I'd appreciate your help to add free and always-available public sources, such as YouTube videos to accompany the online course videos.
I like using university lectures.

Interview Process & General Interview Prep

Pick One Language for the Interview

I wrote this short article about it: Important: Pick One Language for the Google Interview

You can use a language you are comfortable in to do the coding part of the interview, but for Google, these are solid choices:

  • C++
  • Java
  • Python

You could also use these, but read around first. There may be caveats:

  • JavaScript
  • Ruby

You need to be very comfortable in the language and be knowledgeable.

Read more about choices:

See language resources here

You'll see some C, C++, and Python learning included below, because I'm learning. There are a few books involved, see the bottom.

Before you Get Started

This list grew over many months, and yes, it kind of got out of hand.

Here are some mistakes I made so you'll have a better experience.

1. You Won't Remember it All

I watched hours of videos and took copious notes, and months later there was much I didn't remember. I spent 3 days going through my notes and making flashcards so I could review.

Read please so you won't make my mistakes:

Retaining Computer Science Knowledge

2. Use Flashcards

To solve the problem, I made a little flashcards site where I could add flashcards of 2 types: general and code. Each card has different formatting.

I made a mobile-first website so I could review on my phone and tablet, wherever I am.

Make your own for free:

  • Flashcards site repo
  • My flash cards database: Keep in mind I went overboard and have cards covering everything from assembly language and Python trivia to machine learning and statistics. It's way too much for what's required by Google.

Note on flashcards: The first time you recognize you know the answer, don't mark it as known. You have to see the same card and answer it several times correctly before you really know it. Repetition will put that knowledge deeper in your brain.

An alternative to using my flashcard site is Anki, which has been recommended to me numerous times. It uses a repetition system to help you remember. It's user-friendly, available on all platforms and has a cloud sync system. It costs $25 on iOS but is free on other platforms.

My flashcard database in Anki format: https://ankiweb.net/shared/info/25173560 (thanks @xiewenya)

3. Review, review, review

I keep a set of cheat sheets on ASCII, OSI stack, Big-O notations, and more. I study them when I have some spare time.

Take a break from programming problems for a half hour and go through your flashcards.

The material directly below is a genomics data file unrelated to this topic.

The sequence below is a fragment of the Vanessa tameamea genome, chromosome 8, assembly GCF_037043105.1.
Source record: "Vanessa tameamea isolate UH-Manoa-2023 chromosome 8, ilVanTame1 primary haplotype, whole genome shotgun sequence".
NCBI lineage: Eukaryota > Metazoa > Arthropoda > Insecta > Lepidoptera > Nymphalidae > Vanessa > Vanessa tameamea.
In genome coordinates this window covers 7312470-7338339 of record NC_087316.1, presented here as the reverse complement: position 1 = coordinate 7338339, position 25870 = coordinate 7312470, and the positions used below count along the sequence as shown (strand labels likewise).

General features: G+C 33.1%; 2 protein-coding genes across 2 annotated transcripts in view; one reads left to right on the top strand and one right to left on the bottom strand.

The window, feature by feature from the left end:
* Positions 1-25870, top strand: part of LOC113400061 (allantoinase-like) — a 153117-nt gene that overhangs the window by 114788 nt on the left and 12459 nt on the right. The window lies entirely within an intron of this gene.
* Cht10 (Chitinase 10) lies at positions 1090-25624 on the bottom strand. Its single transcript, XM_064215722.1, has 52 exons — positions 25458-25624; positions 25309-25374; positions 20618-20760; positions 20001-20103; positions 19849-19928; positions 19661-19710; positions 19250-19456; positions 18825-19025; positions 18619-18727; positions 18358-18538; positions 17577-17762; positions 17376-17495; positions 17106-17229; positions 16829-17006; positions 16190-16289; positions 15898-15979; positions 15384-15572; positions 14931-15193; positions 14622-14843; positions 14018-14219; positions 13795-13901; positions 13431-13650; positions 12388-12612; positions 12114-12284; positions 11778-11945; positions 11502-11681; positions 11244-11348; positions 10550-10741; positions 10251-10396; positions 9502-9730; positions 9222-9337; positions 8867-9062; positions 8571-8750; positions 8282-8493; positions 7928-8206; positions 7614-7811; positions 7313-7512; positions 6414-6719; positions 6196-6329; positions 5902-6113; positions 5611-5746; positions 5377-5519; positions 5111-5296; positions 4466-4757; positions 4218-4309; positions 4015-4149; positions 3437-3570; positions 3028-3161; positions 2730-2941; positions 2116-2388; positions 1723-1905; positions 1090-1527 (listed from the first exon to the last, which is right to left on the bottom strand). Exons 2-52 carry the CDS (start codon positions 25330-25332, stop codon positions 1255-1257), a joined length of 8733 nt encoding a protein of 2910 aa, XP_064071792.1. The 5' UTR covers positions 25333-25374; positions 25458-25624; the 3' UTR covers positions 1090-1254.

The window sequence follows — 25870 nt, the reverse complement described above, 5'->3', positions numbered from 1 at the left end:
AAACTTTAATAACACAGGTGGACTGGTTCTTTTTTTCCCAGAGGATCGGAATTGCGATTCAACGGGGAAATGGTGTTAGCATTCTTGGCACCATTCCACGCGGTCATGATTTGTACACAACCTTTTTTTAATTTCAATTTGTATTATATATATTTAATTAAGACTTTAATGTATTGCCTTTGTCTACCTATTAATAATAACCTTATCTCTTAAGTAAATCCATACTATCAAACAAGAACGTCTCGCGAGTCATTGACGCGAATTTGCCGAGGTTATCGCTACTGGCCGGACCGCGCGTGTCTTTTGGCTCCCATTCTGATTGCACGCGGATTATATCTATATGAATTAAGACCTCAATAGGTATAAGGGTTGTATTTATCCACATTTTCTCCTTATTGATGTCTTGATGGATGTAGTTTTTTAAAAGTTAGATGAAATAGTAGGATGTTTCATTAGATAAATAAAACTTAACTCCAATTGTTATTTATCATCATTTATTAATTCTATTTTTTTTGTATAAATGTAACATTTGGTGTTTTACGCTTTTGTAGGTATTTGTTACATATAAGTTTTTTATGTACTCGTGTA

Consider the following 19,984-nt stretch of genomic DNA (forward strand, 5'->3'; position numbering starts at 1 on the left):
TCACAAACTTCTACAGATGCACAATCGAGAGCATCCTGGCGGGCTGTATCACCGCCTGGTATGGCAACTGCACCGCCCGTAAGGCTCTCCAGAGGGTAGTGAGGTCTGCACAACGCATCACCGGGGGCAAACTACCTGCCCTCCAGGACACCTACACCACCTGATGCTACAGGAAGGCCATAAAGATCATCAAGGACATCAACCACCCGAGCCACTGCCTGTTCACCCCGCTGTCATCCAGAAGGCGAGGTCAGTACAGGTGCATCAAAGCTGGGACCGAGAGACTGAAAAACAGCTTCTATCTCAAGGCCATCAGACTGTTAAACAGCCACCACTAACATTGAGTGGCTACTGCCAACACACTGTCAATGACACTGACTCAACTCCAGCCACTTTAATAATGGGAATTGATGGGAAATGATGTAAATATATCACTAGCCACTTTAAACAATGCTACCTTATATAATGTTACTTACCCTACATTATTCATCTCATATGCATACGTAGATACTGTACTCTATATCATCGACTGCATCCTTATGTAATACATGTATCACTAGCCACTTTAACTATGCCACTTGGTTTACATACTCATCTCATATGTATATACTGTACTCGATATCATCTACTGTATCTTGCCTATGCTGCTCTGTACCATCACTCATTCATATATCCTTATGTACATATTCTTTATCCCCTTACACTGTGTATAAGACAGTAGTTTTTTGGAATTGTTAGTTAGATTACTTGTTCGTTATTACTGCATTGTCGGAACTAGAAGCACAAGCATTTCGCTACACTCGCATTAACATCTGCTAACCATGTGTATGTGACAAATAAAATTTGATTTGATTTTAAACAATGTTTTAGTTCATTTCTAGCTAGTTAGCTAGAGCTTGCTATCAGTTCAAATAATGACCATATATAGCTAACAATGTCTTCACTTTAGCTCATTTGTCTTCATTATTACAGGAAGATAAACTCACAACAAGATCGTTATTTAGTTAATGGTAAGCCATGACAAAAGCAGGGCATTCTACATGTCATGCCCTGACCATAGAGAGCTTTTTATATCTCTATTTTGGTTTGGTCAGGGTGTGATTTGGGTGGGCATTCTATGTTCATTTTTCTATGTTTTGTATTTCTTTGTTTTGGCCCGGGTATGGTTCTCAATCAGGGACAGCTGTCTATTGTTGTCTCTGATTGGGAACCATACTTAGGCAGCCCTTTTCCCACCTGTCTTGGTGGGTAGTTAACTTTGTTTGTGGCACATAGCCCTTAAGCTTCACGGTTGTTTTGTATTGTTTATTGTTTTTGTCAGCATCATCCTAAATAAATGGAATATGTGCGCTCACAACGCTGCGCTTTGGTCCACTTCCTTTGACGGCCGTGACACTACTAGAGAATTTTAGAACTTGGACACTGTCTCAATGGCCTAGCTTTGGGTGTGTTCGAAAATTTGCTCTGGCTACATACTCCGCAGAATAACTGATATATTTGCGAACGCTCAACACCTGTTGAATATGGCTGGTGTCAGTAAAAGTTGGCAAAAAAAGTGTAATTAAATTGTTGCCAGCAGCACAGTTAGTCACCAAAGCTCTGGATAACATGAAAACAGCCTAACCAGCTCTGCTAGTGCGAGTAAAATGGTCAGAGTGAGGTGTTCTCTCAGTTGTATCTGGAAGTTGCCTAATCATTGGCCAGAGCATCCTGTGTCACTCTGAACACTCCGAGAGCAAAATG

4. Focus

There are a lot of distractions that can take up valuable time. Focus and concentration are hard.

What you won't see covered

This big list all started as a personal to-do list made from Google interview coaching notes. These are prevalent technologies but were not mentioned in those notes:

  • SQL
  • Javascript
  • HTML, CSS, and other front-end technologies

The Daily Plan

Some subjects take one day, and some will take multiple days. Some are just learning with nothing to implement.

Each day I take one subject from the list below, watch videos about that subject, and write an implementation in:

  • C - using structs and functions that take a struct * and something else as args.
  • C++ - without using built-in types
  • C++ - using built-in types, like STL's std::list for a linked list
  • Python - using built-in types (to keep practicing Python)
  • and write tests to ensure I'm doing it right, sometimes just using simple assert() statements
  • You may do Java or something else, this is just my thing.

Why code in all of these?

  • Practice, practice, practice, until I'm sick of it, and can do it with no problem (some have many edge cases and bookkeeping details to remember)
  • Work within the raw constraints (allocating/freeing memory without help of garbage collection (except Python))
  • Make use of built-in types so I have experience using the built-in tools for real-world use (not going to write my own linked list implementation in production)

I may not have time to do all of these for every subject, but I'll try.

You can see my code here:

You don't need to memorize the guts of every algorithm.

Write code on a whiteboard or paper, not a computer. Test with some sample inputs. Then test it out on a computer.

Prerequisite Knowledge